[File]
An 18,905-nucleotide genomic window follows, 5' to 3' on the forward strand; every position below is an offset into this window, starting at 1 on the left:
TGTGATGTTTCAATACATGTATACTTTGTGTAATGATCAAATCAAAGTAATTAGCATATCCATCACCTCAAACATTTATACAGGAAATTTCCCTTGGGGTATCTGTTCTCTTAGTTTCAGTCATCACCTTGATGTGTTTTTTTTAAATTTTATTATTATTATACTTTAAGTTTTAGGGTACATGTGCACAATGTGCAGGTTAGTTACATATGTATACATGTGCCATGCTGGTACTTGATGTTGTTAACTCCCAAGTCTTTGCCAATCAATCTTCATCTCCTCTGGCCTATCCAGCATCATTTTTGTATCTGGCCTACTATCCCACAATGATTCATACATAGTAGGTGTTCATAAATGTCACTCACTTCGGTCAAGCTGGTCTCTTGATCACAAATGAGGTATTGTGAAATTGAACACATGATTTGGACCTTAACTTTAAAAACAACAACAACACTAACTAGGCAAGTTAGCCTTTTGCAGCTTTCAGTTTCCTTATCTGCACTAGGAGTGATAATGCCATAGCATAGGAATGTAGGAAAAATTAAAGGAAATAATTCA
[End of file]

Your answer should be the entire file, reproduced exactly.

An 18,905-nucleotide genomic window follows, 5' to 3' on the forward strand; every position below is an offset into this window, starting at 1 on the left:
TGTGATGTTTCAATACATGTATACTTTGTGTAATGATCAAATCAAAGTAATTAGCATATCCATCACCTCAAACATTTATACAGGAAATTTCCCTTGGGGTATCTGTTCTCTTAGTTTCAGTCATCACCTTGATGTGTTTTTTTTAAATTTTATTATTATTATACTTTAAGTTTTAGGGTACATGTGCACAATGTGCAGGTTAGTTACATATGTATACATGTGCCATGCTGGTACTTGATGTTGTTAACTCCCAAGTCTTTGCCAATCAATCTTCATCTCCTCTGGCCTATCCAGCATCATTTTTGTATCTGGCCTACTATCCCACAATGATTCATACATAGTAGGTGTTCATAAATGTCACTCACTTCGGTCAAGCTGGTCTCTTGATCACAAATGAGGTATTGTGAAATTGAACACATGATTTGGACCTTAACTTTAAAAACAACAACAACACTAACTAGGCAAGTTAGCCTTTTGCAGCTTTCAGTTTCCTTATCTGCACTAGGAGTGATAATGCCATAGCATAGGAATGTAGGAAAAATTAAAGGAAATAATTCA